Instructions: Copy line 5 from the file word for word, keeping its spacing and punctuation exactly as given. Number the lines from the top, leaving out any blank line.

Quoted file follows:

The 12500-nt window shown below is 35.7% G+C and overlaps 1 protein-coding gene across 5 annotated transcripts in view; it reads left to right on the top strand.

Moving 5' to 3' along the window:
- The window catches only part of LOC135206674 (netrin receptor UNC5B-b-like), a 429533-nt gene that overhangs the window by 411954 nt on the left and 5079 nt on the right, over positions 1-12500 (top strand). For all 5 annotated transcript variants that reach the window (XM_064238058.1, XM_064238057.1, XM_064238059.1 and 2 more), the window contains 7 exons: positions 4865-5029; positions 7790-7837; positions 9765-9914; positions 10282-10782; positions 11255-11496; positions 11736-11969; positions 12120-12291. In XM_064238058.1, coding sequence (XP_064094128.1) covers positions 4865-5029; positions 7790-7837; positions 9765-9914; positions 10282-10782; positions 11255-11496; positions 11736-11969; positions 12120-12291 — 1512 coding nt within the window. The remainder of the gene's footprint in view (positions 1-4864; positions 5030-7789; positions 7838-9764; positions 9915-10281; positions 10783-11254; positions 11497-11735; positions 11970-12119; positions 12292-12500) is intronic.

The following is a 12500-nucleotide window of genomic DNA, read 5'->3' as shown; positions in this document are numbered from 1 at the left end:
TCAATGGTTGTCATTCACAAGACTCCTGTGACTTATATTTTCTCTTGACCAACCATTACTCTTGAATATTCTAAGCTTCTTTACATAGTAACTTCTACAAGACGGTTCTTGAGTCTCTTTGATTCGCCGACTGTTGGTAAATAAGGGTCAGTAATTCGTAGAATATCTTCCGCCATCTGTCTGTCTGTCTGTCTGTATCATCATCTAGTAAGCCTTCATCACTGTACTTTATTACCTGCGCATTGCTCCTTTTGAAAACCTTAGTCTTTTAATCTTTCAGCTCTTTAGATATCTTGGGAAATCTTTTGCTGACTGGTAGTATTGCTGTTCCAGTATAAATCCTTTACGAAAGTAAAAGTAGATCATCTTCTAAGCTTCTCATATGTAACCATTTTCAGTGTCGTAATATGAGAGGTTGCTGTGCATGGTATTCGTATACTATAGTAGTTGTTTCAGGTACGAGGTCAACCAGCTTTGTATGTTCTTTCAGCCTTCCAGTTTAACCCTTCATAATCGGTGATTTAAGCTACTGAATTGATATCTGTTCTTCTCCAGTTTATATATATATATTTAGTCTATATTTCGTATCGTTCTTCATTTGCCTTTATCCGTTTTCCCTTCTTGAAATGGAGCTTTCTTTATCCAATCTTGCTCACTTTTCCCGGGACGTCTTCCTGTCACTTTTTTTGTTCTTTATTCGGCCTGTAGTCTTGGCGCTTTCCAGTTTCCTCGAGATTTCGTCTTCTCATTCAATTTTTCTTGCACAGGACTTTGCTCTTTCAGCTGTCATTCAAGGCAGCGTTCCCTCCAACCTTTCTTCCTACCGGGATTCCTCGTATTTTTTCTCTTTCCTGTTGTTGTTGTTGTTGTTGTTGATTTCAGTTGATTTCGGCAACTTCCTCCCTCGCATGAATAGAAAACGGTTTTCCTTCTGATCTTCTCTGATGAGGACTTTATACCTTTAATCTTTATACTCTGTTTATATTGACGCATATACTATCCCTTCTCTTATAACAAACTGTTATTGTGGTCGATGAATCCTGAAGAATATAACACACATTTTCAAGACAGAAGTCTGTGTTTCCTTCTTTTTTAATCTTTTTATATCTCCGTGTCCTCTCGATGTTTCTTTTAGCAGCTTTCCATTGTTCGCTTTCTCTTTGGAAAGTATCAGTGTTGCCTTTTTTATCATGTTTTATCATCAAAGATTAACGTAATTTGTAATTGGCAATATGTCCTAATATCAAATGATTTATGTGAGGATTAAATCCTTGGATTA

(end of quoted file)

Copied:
TCAATGGTTGTCATTCACAAGACTCCTGTGACTTATATTTTCTCTTGACCAACCATTACTCTTGAATATTCTAAGCTTCTTTACATAGTAACTTCTACAAGACGGTTCTTGAGTCTCTTTGATTCGCCGACTGTTGGTAAATAAGGGTCAGTAATTCGTAGAATATCTTCCGCCATCTGTCTGTCTGTCTGTCTGTATCATCATCTAGTAAGCCTTCATCACTGTACTTTATTACCTGCGCATTGCTCCTTTTGAAAACCTTAGTCTTTTAATCTTTCAGCTCTTTAGATATCTTGGGAAATCTTTTGCTGACTGGTAGTATTGCTGTTCCAGTATAAATCCTTTACGAAAGTAAAAGTAGATCATCTTCTAAGCTTCTCATATGTAACCATTTTCAGTGTCGTAATATGAGAGGTTGCTGTGCATGGTATTCGTATACTATAGTAGTTGTTTCAGGTACGAGGTCAACCAGCTTTGTATGTTCTTTCAGCCTTCCAGTTTAACCCTTCATAATCGGTGATTTAAGCTACTGAATTGATATCTGTTCTTCTCCAGTTTATATATATATATTTAGTCTATATTTCGTATCGTTCTTCATTTGCCTTTATCCGTTTTCCCTTCTTGAAATGGAGCTTTCTTTATCCAATCTTGCTCACTTTTCCCGGGACGTCTTCCTGTCACTTTTTTTGTTCTTTATTCGGCCTGTAGTCTTGGCGCTTTCCAGTTTCCTCGAGATTTCGTCTTCTCATTCAATTTTTCTTGCACAGGACTTTGCTCTTTCAGCTGTCATTCAAGGCAGCGTTCCCTCCAACCTTTCTTCCTACCGGGATTCCTCGTATTTTTTCTCTTTCCTGTTGTTGTTGTTGTTGTTGTTGATTTCAGTTGATTTCGGCAACTTCCTCCCTCGCATGAATAGAAAACGGTTTTCCTTCTGATCTTCTCTGATGAGGACTTTATACCTTTAATCTTTATACTCTGTTTATATTGACGCATATACTATCCCTTCTCTTATAACAAACTGTTATTGTGGTCGATGAATCCTGAAGAATATAACACACATTTTCAAGACAGAAGTCTGTGTTTCCTTCTTTTTTAATCTTTTTATATCTCCGTGTCCTCTCGATGTTTCTTTTAGCAGCTTTCCATTGTTCGCTTTCTCTTTGGAAAGTATCAGTGTTGCCTTTTTTATCATGTTTTATCATCAAAGATTAACGTAATTTGTAATTGGCAATATGTCCTAATATCAAATGATTTATGTGAGGATTAAATCCTTGGATTA